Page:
Match Day

Next week, fourth year medical school students (and some interns, too) will be finding out where they will spend the first years of their career as a doctor.

The Match is kind of a crazy system, especially when trying to explain it to non-medicine people/relatives/friends. The basic gist of it is that each graduating medical student ranks the hospitals where they were fortunate enough to have an interview from most desirable to least, the hospitals then rank all their applicants from most desirable to least – and then someone somewhere hits a button and a computer algorithm matches each applicant with their highest ranked program based on the hospital ranking of applicants and voila! The assignments are put into envelopes and fourth years everywhere open them on Match Day! (there’s actually more to it than that..but that’s basically what happens)

As you might have guessed, Match Day is not all fun and excitement…

First, for most specialty residencies, there simply aren’t enough residency slots at hospitals to match every single applicant. Luckily, no one opens up a blank envelope in front of their family/peers at Match Day if they didn’t match. That’s where Black Monday comes in. From the convenience of their home, applicants get an email the Monday before Match Day that tells them simple whether or not they have matched. Cue sigh of relief or panic attack. A note to all graduating medical students, if you have a friend who does not match, please do not avoid them on Black Monday – bring them pizza and ice cream and a box of tissues, because they need your support to jump right back into the applications for The Scramble (exactly what it sounds like, unmatched applicants scramble for for the small list of open residency spots after the initial match).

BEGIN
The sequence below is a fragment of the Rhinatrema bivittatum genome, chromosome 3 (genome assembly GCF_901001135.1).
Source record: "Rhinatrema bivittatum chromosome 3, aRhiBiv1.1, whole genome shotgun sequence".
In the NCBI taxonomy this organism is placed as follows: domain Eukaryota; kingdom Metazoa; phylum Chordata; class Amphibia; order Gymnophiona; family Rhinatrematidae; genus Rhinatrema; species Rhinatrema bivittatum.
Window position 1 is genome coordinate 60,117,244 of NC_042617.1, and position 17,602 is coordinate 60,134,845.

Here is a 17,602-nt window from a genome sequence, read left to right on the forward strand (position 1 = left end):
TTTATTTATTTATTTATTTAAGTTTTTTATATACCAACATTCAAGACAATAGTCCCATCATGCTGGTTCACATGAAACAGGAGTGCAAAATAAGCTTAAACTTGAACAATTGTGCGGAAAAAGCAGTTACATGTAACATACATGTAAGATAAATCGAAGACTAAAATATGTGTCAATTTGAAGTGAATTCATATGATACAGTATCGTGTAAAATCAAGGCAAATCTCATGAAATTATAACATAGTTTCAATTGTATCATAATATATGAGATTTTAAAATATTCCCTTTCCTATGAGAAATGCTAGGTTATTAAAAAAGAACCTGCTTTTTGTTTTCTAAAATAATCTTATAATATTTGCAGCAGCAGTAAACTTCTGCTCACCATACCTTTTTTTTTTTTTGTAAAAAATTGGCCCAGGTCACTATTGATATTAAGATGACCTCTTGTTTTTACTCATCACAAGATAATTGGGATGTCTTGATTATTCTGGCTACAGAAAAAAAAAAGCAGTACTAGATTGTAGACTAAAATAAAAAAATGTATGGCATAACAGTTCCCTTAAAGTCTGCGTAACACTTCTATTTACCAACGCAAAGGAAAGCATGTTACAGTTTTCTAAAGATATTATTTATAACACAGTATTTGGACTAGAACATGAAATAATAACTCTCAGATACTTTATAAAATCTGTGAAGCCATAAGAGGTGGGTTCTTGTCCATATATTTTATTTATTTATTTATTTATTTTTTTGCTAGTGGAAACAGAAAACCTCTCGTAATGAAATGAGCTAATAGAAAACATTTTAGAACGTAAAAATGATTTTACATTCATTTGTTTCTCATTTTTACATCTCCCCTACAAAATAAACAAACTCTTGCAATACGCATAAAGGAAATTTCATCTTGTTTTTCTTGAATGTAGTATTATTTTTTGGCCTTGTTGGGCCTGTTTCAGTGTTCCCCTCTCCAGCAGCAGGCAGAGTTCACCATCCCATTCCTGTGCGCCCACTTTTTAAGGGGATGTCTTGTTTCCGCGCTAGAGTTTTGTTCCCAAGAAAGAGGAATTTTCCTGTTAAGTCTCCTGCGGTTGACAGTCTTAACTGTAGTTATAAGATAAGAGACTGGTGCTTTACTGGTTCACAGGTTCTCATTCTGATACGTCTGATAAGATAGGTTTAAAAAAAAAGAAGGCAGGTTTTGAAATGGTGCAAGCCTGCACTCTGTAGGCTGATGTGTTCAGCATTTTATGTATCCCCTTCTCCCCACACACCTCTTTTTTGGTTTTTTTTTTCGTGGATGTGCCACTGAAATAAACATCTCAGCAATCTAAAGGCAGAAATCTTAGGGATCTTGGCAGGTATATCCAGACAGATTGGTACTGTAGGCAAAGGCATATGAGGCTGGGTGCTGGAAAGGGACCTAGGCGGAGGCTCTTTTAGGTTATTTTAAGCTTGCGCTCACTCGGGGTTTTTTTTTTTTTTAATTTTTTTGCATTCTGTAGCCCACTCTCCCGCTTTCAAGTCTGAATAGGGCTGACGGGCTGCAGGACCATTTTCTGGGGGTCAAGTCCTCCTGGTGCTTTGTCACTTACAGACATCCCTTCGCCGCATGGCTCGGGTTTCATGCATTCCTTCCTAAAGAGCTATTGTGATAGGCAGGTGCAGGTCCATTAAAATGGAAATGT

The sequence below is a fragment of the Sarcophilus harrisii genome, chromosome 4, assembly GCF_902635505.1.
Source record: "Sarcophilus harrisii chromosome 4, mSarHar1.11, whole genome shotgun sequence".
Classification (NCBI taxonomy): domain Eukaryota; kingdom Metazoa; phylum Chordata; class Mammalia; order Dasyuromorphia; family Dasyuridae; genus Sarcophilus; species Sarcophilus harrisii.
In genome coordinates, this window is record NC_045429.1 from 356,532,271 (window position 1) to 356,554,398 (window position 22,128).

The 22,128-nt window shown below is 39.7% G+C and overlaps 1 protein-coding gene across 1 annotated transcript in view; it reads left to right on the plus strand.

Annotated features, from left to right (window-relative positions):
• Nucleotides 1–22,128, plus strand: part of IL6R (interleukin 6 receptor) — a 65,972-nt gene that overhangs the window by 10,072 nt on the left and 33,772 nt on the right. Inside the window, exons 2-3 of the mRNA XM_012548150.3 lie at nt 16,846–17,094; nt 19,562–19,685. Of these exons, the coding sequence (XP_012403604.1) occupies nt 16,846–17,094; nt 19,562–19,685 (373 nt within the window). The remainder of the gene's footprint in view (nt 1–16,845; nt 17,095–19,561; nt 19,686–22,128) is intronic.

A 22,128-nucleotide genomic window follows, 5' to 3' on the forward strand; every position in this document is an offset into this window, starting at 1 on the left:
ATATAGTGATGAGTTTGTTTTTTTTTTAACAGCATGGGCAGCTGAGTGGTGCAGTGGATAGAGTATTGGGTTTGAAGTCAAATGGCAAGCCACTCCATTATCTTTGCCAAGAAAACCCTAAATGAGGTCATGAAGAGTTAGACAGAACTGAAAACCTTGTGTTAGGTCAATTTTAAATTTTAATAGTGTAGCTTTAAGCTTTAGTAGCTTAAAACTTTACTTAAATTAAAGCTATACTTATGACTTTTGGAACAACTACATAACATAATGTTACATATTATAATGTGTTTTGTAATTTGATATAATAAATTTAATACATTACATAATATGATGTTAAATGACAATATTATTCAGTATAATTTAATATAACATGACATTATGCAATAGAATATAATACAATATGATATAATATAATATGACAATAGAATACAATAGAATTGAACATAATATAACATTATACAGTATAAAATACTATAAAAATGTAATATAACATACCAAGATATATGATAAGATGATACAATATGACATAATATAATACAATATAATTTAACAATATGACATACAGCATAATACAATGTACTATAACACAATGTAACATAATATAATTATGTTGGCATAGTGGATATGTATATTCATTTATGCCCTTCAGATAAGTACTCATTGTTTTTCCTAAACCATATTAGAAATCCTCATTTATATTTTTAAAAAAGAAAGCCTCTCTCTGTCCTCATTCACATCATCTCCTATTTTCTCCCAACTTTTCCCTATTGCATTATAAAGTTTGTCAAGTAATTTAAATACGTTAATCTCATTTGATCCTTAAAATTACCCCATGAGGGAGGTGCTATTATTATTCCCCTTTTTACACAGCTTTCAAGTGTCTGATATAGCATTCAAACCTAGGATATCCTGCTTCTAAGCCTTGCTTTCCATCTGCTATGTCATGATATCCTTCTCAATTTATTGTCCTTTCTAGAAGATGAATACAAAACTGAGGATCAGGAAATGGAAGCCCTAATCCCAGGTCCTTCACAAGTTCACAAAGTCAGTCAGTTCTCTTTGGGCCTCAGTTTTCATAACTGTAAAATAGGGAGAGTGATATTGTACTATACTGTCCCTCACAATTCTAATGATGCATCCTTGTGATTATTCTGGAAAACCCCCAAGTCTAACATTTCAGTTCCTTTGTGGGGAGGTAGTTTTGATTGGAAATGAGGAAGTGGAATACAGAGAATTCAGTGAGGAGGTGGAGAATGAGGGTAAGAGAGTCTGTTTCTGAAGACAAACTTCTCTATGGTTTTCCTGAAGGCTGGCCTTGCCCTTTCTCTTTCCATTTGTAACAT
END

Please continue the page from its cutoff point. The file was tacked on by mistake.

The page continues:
Second, nothing about the match is certain. You/your significant other could be at the top of the class, have a stellar application, interviewed at the best hospitals and still every hospital that is ranked is fair game for the match. If you truly have no desire whatsoever to live in a certain place, don’t rank it if you have the option, because you really truly could be matched at any of the programs you rank (yes most get one of their top three rankings but, especially in competitive specialties, any program is still fair game).

2013 Match Day at Mardi Gras World

2013 Match Day at Mardi Gras World

Last year at this time, Dr. J and I were getting pretty excited about the prospect of moving back to our home city. I was lucky enough to have a husband who was able to turned down an interview with a top ranking program because of the location and who allowed me to have a say in the rank list he submitted. I went into The Match convinced Dr. J was going to match at his #1 choice – we were already looking at houses to buy, dogs to adopt, gyms to join – wrong. wrong. wrong. Match Day at Tulane is, like everything in New Orleans, a party. After a group picture and introduction, graduates are called up one by one to collect their envelopes with their future neatly typed inside. Dr. J’s name was called and I thought I knew what was inside the envelope. Dr. J opened it and I saw the letters PA and all I could think was “What? No way! He must have got the wrong envelope! We were supposed to match in Boston!” Meanwhile – Dr. J was elated, smiling ear to ear and hugging and high five-ing everyone in sight. I was a little in shock at the situation – afterall a computer program had just determined the next 3-4 years of our life – but I didn’t (selfishly) cry until we got home. Dr. J knew I was not entirely thrilled with the results of the Match and kept telling me, “You’re gonna love Philly, I promise. I wouldn’t have ranked it if I didn’t think you’d like it.”

match results!

And you know what, he’s right! Philly is a great little city, we’ve met lots of wonderful people, we live closer to home and friends, adopted a cutie pie of a dog, and even found a place for me to take dance class twice a week.

Happy Match Day to All Next Week!


p.s. If you were wondering Dr. J ranked UPenn #2 (although sometimes I think he ranked it #1 and didn’t tell me)